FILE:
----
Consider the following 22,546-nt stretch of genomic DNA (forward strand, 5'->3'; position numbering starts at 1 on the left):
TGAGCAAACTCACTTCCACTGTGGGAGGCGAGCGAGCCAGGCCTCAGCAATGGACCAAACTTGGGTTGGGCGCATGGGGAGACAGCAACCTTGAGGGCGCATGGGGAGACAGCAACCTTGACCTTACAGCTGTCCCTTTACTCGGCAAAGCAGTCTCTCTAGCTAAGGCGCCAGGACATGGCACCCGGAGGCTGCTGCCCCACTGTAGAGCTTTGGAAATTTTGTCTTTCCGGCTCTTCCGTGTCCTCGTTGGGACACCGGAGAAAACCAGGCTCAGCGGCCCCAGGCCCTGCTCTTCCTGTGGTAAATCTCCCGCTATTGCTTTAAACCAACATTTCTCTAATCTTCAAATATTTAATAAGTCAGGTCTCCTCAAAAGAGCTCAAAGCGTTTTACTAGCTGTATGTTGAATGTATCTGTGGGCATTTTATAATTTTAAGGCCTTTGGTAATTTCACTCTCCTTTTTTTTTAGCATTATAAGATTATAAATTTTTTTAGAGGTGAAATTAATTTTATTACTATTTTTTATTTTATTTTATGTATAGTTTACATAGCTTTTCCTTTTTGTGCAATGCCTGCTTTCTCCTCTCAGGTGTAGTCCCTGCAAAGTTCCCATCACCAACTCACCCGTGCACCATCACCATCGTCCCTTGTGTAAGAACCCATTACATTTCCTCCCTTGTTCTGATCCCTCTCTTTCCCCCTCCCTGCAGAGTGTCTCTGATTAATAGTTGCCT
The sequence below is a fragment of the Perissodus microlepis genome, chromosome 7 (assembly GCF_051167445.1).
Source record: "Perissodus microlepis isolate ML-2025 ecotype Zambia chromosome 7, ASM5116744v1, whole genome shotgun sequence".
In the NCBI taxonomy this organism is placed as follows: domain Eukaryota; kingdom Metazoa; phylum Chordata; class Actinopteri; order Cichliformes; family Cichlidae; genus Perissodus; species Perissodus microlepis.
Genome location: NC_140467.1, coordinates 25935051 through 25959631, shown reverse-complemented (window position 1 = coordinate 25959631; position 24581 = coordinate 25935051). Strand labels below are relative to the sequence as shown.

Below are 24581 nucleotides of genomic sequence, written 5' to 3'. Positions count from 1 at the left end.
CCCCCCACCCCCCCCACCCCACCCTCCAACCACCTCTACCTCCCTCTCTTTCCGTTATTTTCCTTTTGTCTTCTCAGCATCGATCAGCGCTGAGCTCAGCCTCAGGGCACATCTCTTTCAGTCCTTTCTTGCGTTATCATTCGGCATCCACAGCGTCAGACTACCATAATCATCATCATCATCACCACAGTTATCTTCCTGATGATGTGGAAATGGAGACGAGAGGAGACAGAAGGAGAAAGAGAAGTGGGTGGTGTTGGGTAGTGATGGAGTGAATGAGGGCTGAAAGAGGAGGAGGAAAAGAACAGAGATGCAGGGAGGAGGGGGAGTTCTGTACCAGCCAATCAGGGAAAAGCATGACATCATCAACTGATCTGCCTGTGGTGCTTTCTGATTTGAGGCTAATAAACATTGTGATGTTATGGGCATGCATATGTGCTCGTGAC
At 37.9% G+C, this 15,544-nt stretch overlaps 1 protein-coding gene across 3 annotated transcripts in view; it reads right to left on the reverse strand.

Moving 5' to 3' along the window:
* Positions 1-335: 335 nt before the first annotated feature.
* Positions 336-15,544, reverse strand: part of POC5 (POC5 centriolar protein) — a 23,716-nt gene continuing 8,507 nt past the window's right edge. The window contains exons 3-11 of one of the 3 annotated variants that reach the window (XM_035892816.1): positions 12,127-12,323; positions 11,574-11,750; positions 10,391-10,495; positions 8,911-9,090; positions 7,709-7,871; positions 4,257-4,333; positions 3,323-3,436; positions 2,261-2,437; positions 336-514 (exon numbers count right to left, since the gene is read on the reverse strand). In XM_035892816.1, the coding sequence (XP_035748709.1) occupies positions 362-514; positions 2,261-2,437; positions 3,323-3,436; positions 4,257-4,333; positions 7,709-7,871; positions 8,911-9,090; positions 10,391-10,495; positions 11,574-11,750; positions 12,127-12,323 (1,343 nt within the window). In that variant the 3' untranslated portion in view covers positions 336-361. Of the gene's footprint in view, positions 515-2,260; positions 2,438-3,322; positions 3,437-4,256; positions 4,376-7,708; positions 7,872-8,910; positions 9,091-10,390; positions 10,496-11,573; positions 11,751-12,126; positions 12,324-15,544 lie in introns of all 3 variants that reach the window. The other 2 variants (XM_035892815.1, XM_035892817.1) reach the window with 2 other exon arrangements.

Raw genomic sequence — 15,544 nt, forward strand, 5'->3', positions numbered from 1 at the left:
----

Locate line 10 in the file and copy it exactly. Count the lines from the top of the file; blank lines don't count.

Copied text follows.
Moving 5' to 3' along the window: